Notre Dame honors pioneering women faculty
Courtney Becker | Thursday, March 30, 2017
The Notre Dame community recognized pioneering women faculty at Notre Dame with a panel discussion and celebratory reception in the DeBartolo Performing Arts Center hosted by the Office of the Provost on Wednesday.
The panel featured five women who have helped “transform this university from a college for men to a university for all,” according to Provost Tom Burish, as well as moderator Mary Celeste Kearney, director of the Notre Dame Gender Studies Program and associate professor of film, television and theatre.
Associate professor Sr. Kathleen Cannon, who served as associate provost from 1990 to 1997, began her remarks by recognizing the pioneering women in faculty who came before her and the four other panelists.
“I know that it’s the women who were here a decade, or even more, before I came, who really were the foot soldiers, the trailblazers,” she said. “ … There were so few women faculty here at that time, and the first two who were appointed in 1965 — Josephine Ford and Suzanne Kelly — did not come in to a very hospitable environment. … And so they had their struggles.”
Nancy Haegel, a member of the board of trustees and the class of 1981, said she hopes the University will continue to hire women into the faculty in leadership positions.
“Certainly one thing I see is leadership that is traditionally, historically, predominantly male at Notre Dame, and there’s an important symbolism, I think, associated with that,” she said. “ … And in 10 years, I hope that the leadership symbols here continue to evolve and that Notre Dame — we’ve become increasingly confident — is making full use of all the talent that is available to it in this country, on this globe and everywhere.”
Notre Dame’s role as a premier Catholic university, Haegel said, offers the opportunity for it to set an example.
“I interact primarily with people who don’t know the place. They know of it,” she said. “ … They see this living experiment of faith and reason, and I think that’s just exciting and critical. There are a number of really excellent, religiously-grounded institutions, but few — if any — have the visibility, the resources and, therefore, the responsibility of Notre Dame.”
Professor emerita Angie Chamblee, a self-proclaimed “happy retiree” after leaving the University in 2014, said this responsibility extends to mentoring students, something she missed out on as a minority member of one of the first undergraduate classes of women at Notre Dame.
“I think that it’s so important that young people have mentors,” she said. “And I can say that at Notre Dame, I never had any. … I, luckily, found people who worked with me who valued my work, and so I was able to advance through the ranks in the First Year of Studies. I have seen change at the University — very positive change.”
One way to continue with this positivity, Chamblee said, is by allowing professors to focus more on helping students grow.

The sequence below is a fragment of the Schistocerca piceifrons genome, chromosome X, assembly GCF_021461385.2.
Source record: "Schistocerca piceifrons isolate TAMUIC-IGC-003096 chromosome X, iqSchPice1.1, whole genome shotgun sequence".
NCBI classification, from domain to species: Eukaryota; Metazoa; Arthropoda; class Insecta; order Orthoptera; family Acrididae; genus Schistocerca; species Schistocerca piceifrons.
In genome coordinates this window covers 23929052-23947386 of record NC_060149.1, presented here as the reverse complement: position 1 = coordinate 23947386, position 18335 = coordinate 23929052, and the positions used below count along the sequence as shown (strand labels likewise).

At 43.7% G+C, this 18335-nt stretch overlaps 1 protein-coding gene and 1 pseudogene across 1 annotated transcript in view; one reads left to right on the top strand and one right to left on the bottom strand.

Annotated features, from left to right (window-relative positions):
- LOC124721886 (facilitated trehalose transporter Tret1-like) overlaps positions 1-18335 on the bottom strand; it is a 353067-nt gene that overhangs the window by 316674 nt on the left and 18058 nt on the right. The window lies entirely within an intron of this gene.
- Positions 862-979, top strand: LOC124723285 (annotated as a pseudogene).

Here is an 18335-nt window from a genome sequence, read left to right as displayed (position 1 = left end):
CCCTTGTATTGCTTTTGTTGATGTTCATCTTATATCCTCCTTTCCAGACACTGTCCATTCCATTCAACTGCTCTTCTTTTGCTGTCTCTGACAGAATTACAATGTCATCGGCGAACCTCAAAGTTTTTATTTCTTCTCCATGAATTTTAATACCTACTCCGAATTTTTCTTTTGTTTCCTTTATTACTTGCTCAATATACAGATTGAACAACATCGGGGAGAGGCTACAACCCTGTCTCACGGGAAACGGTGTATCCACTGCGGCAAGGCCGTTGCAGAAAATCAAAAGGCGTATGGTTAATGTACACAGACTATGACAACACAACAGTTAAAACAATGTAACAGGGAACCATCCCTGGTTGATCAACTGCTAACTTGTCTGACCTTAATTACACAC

“I would say our students deserve more from us,” she said. “And I think that what can happen, and what can help with that is for those entities and those people who make decisions about tenure to give value and credit to mentoring our students when it comes to tenure time.”
English professor and author Valerie Sayers said she acts as a mentor to students by providing an opportunity to talk through any problems.
“I think that the process of mentoring, for me, continues in the sense that I do enjoy talking to people,” she said. “ … What I’ve learned about that process is that telling the narrative does move the person, very frequently, to the next step, and helps them gather themselves.”
Sayers also credited her colleagues in the English department with providing inspirations for her six novels.
“I feel always, all the time, that my language is being elevated,” she said. “I may be the only person in this University who can publicly proclaim that I love going to department meetings, because in the English department, people are so clever and witty, and they know how to quote and they know how to deliver a punch line.”
Ann Tenbrunsel, professor of business ethics in the Mendoza College of Business, said she uses her research on the psychology of ethical decision-making in her mentoring process.
“What I think is the first step is to identify the fact that we all have illusions about our ethicality,” she said. “So we all need to be aware that … in some sense, we all are biased, and we’re certainly biased — I think, probably more so — in our ethicality than in other biases we have about decision making or negotiation skills.”
This same methodology can be applied to the University, Tenbrunsel said.
“We have to recognize that we probably have ethical illusions,” she said. “We’re a great university [but] we have to realize where it is that we maybe aren’t so great, and recognize it.”
It only takes one person recognizing areas in which the University can improve to create change, Cannon said, citing her work to close the gender gap between students at Notre Dame.
“I tried to determine who might’ve been opposed to removing the gap and what their reasons were for it, and tried to talk to them to find out, and understand and appreciate why somebody would oppose this,” she said. “I did formulate … a recommendation that was sent to the board in May of 1991. They approved the removal of the cap, and now women are admitted almost at parity with men.”